SEOUL: A media literate society would approach information received via social media analytically, according to an academician.
Arizona State University professor, Dan Gillmor said if the society understood media literacy and became knowledgeable, they could discern between true information and misinformation as well as be able to distinguish fake news.
Gillmor who teaches digital media literacy said there was a need to systematically help people develop better skills in finding, understanding and creating credible news and information as well as sharing it with integrity.
“For media literacy to reach as many people as possible and to reduce the damage that misinformation is causing in so many places we must collaborate across discipline, ideologies, borders and ages.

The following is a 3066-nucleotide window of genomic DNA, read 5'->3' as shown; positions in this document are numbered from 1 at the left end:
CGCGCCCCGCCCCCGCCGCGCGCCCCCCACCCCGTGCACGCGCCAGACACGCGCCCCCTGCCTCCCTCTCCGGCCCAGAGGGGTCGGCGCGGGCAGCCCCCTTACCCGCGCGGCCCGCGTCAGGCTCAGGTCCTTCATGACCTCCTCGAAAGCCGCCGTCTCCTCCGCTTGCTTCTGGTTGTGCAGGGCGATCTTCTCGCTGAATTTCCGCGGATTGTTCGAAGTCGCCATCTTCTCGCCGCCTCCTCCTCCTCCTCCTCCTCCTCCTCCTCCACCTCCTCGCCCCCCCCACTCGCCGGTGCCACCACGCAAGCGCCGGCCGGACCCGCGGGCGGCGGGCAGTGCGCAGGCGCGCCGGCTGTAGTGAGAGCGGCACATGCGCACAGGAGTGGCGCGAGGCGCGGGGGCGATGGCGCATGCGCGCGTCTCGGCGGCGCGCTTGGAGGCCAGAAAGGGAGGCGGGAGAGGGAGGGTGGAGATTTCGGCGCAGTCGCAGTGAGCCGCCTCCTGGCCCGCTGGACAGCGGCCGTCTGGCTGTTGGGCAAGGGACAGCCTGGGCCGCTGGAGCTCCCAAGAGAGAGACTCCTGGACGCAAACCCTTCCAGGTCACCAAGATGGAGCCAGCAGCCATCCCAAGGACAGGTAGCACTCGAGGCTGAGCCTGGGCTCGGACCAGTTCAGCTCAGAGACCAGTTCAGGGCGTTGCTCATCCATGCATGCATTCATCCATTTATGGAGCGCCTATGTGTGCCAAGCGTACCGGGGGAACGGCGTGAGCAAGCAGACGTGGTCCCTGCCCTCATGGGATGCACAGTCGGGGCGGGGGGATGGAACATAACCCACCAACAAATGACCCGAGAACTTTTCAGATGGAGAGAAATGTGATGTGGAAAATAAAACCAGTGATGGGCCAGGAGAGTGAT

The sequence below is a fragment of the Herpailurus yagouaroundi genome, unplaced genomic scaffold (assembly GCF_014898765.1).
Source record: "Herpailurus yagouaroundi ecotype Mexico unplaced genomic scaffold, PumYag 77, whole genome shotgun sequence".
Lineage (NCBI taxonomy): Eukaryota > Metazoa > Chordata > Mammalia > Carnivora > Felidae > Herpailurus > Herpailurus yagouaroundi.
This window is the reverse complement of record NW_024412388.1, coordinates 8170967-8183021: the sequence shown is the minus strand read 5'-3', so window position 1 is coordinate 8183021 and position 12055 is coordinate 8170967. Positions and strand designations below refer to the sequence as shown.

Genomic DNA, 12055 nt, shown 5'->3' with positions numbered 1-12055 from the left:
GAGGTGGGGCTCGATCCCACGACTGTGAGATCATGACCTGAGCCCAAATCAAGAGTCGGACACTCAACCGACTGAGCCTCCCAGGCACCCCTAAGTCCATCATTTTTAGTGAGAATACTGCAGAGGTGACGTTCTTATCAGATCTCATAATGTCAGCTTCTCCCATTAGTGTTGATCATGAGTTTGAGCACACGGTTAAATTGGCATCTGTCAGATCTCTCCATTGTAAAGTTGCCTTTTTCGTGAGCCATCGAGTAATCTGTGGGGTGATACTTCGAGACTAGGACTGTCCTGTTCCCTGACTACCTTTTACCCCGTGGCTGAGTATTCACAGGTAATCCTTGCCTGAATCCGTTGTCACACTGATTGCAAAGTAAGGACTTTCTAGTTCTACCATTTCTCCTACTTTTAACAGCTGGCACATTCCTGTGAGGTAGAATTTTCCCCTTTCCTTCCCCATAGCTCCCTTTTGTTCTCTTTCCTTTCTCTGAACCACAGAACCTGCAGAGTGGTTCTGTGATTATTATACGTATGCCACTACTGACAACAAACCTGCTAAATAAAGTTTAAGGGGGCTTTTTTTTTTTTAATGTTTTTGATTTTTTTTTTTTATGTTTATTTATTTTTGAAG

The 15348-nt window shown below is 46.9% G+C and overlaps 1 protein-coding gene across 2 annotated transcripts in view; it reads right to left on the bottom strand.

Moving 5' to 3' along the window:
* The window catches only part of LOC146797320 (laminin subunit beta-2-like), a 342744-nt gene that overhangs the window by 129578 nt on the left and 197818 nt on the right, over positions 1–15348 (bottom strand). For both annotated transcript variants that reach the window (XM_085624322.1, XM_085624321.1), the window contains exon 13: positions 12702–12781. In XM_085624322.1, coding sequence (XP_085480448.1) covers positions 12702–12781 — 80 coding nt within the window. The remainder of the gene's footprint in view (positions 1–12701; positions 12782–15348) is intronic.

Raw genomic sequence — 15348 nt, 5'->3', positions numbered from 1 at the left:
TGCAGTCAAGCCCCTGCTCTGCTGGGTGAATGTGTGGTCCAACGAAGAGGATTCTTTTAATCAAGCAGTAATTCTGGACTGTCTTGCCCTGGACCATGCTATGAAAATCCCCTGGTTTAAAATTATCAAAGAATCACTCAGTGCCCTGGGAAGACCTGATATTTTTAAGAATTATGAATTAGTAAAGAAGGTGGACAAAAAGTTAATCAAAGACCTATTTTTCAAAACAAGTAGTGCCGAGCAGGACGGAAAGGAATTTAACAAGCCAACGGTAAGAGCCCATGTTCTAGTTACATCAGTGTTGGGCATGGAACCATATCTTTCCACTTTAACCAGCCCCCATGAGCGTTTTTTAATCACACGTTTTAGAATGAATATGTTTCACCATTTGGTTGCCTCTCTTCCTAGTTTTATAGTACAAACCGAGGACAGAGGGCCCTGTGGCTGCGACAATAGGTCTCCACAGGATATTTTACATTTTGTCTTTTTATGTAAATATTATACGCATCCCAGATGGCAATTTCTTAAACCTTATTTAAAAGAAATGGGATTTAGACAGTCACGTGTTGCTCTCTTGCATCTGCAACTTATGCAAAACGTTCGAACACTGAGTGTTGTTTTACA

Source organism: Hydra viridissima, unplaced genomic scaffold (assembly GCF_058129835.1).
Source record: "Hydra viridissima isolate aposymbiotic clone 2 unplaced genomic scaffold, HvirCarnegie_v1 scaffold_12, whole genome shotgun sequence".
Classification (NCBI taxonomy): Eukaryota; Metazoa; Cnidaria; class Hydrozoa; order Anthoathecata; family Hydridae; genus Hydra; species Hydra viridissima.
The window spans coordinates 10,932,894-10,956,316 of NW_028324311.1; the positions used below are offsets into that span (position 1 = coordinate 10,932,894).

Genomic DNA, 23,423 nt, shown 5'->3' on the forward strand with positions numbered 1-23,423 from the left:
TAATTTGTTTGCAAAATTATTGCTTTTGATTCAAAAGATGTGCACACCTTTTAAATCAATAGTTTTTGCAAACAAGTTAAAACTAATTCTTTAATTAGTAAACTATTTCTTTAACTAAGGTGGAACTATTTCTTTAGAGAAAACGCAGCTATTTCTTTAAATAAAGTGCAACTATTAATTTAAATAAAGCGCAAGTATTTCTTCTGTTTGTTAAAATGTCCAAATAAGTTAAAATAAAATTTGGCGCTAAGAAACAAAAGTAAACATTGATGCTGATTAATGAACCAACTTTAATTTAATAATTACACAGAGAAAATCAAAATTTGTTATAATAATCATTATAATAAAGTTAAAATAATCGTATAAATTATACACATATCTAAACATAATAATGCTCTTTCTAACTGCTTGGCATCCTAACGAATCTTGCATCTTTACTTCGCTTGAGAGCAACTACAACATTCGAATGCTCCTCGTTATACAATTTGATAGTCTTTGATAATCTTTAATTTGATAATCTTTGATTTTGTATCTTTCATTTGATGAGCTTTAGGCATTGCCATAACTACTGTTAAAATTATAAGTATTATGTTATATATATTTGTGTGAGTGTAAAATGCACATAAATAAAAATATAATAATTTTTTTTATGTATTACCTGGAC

“This is a job for teachers, librarians, journalists (journalism organisations) and technologists (technology companies),” he told Bernama after presenting his paper on ‘Fake News and Media Literacy’ at the two-day Korea Press Foundation (KPF) Journalism Conference 2017 here, today.
Gillmor said society should learn to be sceptical and scrutinise every information they received.
Another speaker at the conference, Nic Newman from Research Associate of Reuters Institute, said it used to be a straightforward business where media was the provider of contents and audience, the recipient.
He said the advent of the new media had enabled the audience to contribute media contents via smartphones using various social media platforms.
“Thus, devices and platforms are changing the format of news; do not assume journalism in the future will be about articles or narrative television packages,” he said, adding that journalism organisations should adapt and change before they become obsolete. BERNAMA © New Straits Times Press (M) Bhd